Stanley Argyle portrait
|Title||Premier Stanley Argyle|
|Medium||Oil on canvas|
1050 x 840 x 30 mm
Premier 19th May 1932 – 2nd April 1935
Sir Stanley Seymour Argyle was born on the 4 December 1867 at Kyneton, Victoria. He studied medicine and bacteriology at the University of Melbourne and Kings College, London, and on returning to Australia set up as a general practitioner. In 1898 was elected to the Kew local council, serving as mayor from 1903 to 1905.
Before embarking on a career as a state politician, Argyle distinguished himself in the emerging field of radiology at the Alfred Hospital and in military hospitals during the First World War. He was elected to the council of the Victorian Branch of the British Medical Association in 1918, and was its vice-president in 1923, 1924 and president in 1925.
In October 1920 Argyle was elected to the Legislative Assembly in the seat of Toorak. He was appointed Chief Secretary and Minister of Public Health intermittently during conservative governments of 1923 – 1924, 1924-1927 and 1928 -1929. He was knighted in 1930 and later that year was chosen to lead the United Australia Party (UAP) in opposition. Arguing for lessening expenditure, taxation reform and the creation of sustenance work for the employed, a UAP – Country Party coalition was elected to government in May 1932 with Argyle as premier, treasurer and Minister for Health.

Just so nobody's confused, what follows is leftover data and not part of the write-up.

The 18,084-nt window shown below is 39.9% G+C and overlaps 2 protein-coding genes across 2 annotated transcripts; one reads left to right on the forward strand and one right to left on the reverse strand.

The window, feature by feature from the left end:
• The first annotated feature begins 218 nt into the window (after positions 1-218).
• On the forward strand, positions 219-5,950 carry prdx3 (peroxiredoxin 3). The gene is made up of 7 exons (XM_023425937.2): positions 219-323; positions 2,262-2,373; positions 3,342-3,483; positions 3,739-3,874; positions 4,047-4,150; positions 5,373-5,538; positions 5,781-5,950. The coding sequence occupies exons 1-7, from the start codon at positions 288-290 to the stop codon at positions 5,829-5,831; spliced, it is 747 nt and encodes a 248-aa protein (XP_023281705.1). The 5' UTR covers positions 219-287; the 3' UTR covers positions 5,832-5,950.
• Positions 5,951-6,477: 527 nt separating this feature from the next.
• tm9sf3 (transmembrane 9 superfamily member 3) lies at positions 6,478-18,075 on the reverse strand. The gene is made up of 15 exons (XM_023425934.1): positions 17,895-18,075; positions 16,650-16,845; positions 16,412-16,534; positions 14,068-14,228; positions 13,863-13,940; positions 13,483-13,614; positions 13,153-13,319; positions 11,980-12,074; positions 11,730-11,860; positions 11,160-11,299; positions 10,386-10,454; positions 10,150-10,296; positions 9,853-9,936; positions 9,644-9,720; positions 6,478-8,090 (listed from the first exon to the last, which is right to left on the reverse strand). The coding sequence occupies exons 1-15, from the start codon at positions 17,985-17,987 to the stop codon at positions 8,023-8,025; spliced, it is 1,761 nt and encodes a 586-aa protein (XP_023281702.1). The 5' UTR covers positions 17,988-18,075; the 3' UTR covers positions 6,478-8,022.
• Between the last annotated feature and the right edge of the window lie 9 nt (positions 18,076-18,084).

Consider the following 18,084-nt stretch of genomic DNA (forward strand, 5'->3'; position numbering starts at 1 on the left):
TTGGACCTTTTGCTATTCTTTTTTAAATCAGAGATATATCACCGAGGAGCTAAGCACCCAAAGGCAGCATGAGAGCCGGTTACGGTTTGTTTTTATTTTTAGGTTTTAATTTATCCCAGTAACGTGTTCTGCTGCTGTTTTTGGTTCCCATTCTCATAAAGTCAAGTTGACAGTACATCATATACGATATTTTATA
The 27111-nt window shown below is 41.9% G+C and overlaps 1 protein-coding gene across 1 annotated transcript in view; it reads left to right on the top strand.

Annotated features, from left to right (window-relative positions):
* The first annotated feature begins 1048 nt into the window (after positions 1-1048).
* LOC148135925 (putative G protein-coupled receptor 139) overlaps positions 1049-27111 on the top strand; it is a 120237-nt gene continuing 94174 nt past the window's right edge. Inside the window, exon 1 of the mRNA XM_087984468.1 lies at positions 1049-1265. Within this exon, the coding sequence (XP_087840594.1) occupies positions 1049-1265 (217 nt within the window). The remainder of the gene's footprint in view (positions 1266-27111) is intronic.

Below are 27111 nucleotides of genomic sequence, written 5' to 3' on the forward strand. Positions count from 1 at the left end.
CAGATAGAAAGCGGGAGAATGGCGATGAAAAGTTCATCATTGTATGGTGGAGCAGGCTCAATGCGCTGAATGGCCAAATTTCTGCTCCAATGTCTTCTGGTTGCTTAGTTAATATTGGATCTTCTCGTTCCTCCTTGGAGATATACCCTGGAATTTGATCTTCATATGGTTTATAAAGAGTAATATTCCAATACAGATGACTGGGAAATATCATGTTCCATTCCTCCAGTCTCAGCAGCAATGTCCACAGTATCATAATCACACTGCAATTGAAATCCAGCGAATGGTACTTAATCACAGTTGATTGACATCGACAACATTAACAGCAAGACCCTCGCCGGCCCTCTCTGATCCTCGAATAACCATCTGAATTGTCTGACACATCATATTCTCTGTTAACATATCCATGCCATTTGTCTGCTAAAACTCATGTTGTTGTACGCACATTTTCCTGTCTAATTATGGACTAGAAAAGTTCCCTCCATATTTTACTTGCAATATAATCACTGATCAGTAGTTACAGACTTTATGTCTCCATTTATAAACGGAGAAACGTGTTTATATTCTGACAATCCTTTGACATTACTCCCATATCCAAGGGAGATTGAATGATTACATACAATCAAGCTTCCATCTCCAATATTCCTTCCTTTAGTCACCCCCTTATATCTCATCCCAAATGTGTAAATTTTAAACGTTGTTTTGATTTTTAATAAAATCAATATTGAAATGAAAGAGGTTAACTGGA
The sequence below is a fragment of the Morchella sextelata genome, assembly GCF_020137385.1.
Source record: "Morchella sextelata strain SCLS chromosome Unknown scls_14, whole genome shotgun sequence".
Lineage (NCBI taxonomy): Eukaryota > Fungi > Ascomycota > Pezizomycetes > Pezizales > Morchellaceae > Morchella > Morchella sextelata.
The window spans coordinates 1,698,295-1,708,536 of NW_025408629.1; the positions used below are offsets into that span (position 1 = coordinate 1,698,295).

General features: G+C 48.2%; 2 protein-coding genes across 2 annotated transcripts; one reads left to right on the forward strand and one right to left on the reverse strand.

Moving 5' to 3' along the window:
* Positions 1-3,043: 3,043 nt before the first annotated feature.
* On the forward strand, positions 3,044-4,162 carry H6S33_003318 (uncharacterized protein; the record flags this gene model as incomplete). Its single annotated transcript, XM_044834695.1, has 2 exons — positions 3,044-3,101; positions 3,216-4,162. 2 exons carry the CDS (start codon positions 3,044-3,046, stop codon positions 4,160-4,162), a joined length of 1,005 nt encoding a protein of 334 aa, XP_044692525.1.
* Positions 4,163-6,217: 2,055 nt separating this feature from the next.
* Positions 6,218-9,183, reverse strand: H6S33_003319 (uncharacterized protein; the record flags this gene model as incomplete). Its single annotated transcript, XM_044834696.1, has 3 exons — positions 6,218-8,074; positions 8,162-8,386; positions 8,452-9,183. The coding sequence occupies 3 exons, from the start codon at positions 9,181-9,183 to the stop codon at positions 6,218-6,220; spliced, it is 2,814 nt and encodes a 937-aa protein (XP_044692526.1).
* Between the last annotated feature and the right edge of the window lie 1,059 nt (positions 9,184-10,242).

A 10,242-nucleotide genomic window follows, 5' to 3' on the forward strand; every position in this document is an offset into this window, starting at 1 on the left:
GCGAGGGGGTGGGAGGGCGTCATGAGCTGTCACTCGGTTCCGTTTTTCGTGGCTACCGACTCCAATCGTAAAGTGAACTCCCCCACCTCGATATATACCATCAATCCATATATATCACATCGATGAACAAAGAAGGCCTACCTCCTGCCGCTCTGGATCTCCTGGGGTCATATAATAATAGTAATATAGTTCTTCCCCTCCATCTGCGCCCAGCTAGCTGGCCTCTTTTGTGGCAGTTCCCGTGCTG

As premier, Argyle adopted these and other measures in a concerted effort to combat the worsening economic crisis. The Transport Regulation Act and Closer Settlement Act were also notable reforms during of the Argyle government. Construction projects, such as the beautification of the Domain and construction of the Yarra Boulevard in connection with Centenary of Victoria and Melbourne Celebrations of 1934-1935, and the provision of additional Melbourne parklands were also significant outcomes of Argyle’s term as premier.
At the election in 1935, the Country party withdrew support from Argyle’s UAP; its leader Albert Dunstan forming government in a Labor Party coalition. Sir Stanley Argyle once again became leader of the opposition, a position which he held until his death on the 23 November 1940.
This portrait by artist Nell (Helena) Govett (b.1882 – d.1965) was a finalist in the 1932 Archibald Prize.
© Nell Govett
- Last Updated: Thursday, 19 December 2013 16:20